Everyone in Seattle knows that driving around the city can be a stressful experience. Traffic jams and construction sites are bad enough, but it’s the other drivers that really worry motorists: it’s common knowledge that too many of the other people on the road are too distracted, too stoned, too drunk, or just too bad at driving to stay safe behind the wheel.
But is all that stress on the road causing even more safety hazards? An online study by Auto Insurance Center crunched the data on over 65,000 Instagram posts with the hashtag #RoadRage. They found that use of the tag peaks at 6:00 pm, presumably around the hour when commuters are stuck in traffic or just getting home. Washington state is 10th in the nation for drivers using that hashtag; Seattle is the 12th most prolific city when it comes to complaining about road rage, ranking above more famously angry drivers in Washington DC, Boston, Miami, Beverly Hills, and Hoboken.
A sign of worse drivers, or a uniquely Seattle complaint?
While local news sites reported on Seattle’s road rage epidemic, it’s not clear whether the data really shows that our drivers are angrier than average. Commuters in America’s most tech-friendly city may be more likely to reach for their phones and use the appropriate hashtag when they see erratic behavior on the road. And Seattle drivers’ disinclination to honk, combined with the Northwestern tendency to complain in private rather than in public, may make it more likely that drivers will take to the internet to criticize a stranger’s driving instead of making their displeasure in the moment. And Seattleites may also have a lower bar for what constitutes road rage than people used to the chaotic streets of big cities on the eastern seaboard.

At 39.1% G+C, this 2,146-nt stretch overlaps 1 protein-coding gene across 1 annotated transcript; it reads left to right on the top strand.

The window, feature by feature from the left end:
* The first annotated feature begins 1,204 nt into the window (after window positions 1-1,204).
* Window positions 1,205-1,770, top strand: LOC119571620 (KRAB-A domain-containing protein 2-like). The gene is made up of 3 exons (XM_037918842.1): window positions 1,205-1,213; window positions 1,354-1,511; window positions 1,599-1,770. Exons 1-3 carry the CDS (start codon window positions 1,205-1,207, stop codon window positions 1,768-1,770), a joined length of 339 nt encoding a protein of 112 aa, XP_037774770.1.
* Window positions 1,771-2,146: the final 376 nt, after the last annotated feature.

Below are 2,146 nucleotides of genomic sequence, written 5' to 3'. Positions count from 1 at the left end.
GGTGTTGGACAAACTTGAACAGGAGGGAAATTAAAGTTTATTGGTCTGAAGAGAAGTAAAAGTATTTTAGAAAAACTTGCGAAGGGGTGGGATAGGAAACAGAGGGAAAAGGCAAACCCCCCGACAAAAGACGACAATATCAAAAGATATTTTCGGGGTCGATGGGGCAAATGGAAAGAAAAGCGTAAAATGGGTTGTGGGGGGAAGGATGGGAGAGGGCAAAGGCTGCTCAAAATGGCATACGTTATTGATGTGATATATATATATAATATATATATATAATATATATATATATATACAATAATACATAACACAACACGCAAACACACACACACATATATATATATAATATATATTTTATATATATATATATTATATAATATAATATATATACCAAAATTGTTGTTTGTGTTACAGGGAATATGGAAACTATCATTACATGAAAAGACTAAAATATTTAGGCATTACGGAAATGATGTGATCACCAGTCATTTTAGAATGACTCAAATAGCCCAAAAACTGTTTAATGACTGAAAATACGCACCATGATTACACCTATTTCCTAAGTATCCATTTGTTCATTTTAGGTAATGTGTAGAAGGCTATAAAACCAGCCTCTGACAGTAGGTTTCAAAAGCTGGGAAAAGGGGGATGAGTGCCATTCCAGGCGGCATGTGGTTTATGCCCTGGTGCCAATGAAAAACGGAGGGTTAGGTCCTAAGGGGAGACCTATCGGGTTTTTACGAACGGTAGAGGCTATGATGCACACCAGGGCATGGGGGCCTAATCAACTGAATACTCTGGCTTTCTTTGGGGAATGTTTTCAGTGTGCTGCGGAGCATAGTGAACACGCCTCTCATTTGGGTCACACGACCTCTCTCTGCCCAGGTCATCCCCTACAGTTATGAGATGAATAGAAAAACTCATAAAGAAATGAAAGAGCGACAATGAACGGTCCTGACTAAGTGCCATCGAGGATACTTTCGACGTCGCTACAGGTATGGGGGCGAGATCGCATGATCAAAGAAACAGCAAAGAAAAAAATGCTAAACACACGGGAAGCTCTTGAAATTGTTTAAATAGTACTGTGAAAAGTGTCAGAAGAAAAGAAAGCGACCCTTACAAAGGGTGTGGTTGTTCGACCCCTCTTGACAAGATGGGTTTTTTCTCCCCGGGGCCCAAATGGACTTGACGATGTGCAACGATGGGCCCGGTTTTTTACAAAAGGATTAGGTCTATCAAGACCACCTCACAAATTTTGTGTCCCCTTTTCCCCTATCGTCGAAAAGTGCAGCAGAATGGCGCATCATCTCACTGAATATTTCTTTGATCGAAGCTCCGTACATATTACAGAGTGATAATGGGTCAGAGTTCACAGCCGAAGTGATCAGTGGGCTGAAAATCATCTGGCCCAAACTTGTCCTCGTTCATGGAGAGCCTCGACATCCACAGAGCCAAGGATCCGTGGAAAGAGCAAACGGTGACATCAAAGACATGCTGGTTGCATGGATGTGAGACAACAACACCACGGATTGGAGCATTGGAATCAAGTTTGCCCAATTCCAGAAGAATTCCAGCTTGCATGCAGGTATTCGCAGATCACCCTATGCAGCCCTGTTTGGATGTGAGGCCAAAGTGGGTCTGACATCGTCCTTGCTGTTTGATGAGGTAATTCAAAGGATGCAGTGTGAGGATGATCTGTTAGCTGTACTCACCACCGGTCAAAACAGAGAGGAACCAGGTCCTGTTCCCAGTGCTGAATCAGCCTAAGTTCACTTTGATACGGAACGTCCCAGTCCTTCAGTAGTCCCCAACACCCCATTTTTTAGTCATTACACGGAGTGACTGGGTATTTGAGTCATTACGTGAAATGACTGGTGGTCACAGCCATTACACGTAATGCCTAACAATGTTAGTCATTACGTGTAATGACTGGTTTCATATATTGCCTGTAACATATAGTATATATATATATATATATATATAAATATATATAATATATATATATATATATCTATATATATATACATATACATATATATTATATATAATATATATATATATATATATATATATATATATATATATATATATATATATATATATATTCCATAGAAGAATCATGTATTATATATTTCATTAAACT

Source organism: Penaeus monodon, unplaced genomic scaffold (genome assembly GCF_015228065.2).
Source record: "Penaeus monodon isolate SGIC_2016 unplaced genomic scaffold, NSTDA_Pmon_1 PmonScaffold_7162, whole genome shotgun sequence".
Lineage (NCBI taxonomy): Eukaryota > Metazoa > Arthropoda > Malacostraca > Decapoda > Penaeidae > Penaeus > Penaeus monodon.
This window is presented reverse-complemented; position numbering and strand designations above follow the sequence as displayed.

A dangerous problem, even if it’s not prevalent
While it’s difficult to measure Seattle’s collective anger on the road, it’s undeniable that road rage has caused injuries and deaths on our streets. This February, a road rage incident in South Seattle ended with one driver shooting at another. In 2014, another road rage shooting ended with the death of Yancy Noll. The story made national news as the shooter’s defense team argued that their client shot Noll in self-defense after Noll drove threatened him. The case resulted in a murder conviction after police found evidence suggesting that the shooter had been seeking out a victim, and used road rage as an excuse. Last week, a cyclist sent a video to news stations that shows an aggressive driver jumping a curb to chase him. And victims of road rage in Seattle have complained that police are slow to respond to reports, even though the SPD says that road rage is a high-priority crime for emergency responders.
If you or a loved one have been a victim of road rage, it may be time to speak with a personal injury attorney. Road rage is a complicated issue in civil law; an attorney with experience in insurance law may be able to help you navigate the claims process.